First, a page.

Burlington software company Exa begins trading

Exa Corp. officials rang the Nasdaq’s opening bell on Thursday.
Exa Corp. officials rang the Nasdaq’s opening bell on Thursday.

Burlington software maker Exa Corp. rang the opening bell on the Nasdaq Thursday morning and became the first company since the social media giant Facebook Inc. to debut on the exchange.

Exa priced its initial public offering on Wednesday night at $10 a share, below its range of $11 to $13, and raised $62.5 million. It began trading Thursday and closed at $9.80 a share, down 2 percent. Exa, listed under the symbol EXA, makes software that vehicle manufacturers use to test aerodynamics and improve performance.

Another Massachusetts company, Waltham biotech firm Tesaro Inc., priced its initial public offering on Thursday. It raised $81 million by offering shares at $13.50. The two-year-old company is developing drugs to combat nausea associated with cancer treatments. It is expected to begin trading Friday under the symbol TSRO.


Exa’s arrival on the Nasdaq breaks an IPO drought on the exchange since Facebook opened there on May 18. Its IPO raised $16 billion and amounted to the biggest opening for an Internet company. But Facebook’s $38 initial price plummeted and fell to a low of $25.52 earlier this month. On Thursday, shares of the social network closed at $31.36.

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“Exa’s performance may shed some light on the health of the IPO market overall,” said Stephanie Chang, a research analyst at Renaissance Capital, a Greenwich, Conn., investment advisory firm. But she cautioned that Exa may not be the best litmus test to determine the market for tech offerings since it’s a niche business.

An Exa spokeswoman declined to comment.

The 21-year-old company has grown largely under the radar in the Boston-area technology scene into a medium-size engineering-focused tech company with more than 200 employees. Some of its early funding came from the Defense Advanced Research Projects Agency, or DARPA. The company’s technology is used in the manufacture of military vehicles.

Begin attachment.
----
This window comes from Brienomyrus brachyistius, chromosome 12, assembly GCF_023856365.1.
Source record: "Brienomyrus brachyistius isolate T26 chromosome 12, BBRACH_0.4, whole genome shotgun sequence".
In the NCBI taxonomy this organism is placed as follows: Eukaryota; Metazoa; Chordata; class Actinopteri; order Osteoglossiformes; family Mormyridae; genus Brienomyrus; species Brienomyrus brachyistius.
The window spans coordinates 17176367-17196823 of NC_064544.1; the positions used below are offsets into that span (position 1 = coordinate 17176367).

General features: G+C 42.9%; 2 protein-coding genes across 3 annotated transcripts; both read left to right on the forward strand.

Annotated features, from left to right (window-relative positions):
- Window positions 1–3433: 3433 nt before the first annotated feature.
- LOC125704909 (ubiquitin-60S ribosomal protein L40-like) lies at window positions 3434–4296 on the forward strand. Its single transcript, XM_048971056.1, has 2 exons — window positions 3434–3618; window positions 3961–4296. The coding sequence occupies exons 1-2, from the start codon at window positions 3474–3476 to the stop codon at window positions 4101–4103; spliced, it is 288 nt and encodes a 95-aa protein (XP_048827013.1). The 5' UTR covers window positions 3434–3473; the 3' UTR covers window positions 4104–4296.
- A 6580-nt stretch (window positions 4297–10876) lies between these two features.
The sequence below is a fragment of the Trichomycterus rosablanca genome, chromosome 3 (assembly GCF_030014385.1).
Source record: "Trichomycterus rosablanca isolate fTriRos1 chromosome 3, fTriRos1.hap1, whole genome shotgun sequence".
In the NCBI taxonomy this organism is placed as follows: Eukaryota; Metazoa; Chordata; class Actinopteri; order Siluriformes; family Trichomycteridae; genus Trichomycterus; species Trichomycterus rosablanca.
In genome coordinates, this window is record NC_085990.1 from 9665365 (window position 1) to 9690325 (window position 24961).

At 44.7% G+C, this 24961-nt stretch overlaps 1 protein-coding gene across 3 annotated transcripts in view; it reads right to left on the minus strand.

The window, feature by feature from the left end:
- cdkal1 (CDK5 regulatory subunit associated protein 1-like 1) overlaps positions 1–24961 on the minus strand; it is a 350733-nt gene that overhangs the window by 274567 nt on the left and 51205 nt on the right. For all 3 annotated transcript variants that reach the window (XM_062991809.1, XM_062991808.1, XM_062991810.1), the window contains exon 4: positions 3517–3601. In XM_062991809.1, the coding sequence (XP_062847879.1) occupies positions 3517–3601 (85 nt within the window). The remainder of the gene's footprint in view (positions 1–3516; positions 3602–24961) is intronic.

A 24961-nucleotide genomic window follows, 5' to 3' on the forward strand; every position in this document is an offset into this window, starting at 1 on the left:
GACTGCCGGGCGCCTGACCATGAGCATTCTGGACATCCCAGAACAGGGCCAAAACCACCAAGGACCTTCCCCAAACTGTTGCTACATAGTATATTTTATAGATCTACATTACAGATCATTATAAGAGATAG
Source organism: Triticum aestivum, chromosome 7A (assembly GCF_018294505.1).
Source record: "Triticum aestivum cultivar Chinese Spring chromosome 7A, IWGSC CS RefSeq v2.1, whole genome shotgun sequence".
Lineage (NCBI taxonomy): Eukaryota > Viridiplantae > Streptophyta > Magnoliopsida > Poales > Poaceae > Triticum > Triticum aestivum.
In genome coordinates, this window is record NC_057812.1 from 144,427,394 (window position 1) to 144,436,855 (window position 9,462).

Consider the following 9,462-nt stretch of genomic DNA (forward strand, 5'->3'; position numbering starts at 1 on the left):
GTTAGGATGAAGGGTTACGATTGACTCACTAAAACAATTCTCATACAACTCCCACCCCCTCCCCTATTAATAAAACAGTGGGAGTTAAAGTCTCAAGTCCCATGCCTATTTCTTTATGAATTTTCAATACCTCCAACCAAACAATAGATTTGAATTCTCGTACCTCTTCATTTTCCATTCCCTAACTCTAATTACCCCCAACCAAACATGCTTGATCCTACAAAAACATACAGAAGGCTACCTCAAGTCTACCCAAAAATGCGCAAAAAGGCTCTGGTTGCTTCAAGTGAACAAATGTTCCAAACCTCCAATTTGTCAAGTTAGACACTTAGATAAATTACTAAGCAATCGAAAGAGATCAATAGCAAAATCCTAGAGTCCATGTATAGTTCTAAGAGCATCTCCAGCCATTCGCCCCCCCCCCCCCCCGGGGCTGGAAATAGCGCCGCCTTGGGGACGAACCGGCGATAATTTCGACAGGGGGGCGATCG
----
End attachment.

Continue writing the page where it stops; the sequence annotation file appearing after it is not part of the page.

Today, more than 80 vehicle makers use its software, including Ford Motor Co., BMW, Toyota, and Porsche, according to the company’s filing with the Securities and Exchange Commission. It also said it works with truck and off-road vehicle companies such as Peterbilt Motors Co.


When Exa first filed paperwork last August to begin the process of going public, the company said that it was exploring other markets that could use its technology, such as the aerospace industry and architectural firms. Most of its revenue comes from the licenses to use its PowerFLOW software, which simulates how air flows over moving vehicles and trucks.

Exa Corp. reported $45.9 million in revenue for its 2012 fiscal year that ended Jan. 31, a 21 percent increase over the same period last year. The company posted a profit of $14.5 million in fiscal 2012 and $395,000 in 2011, but recorded losses during the previous three years, according to its filing.

In 2010, the company’s technology was featured on the Discovery Channel series “Ultimate Car Build-Off,” a show that tracked contestant competing for a $100,000 prize. On the premier episode, participants used Exa software to virtually test designs to turn a minivan into a high-performance vehicle.

Michael B. Farrell can be reached at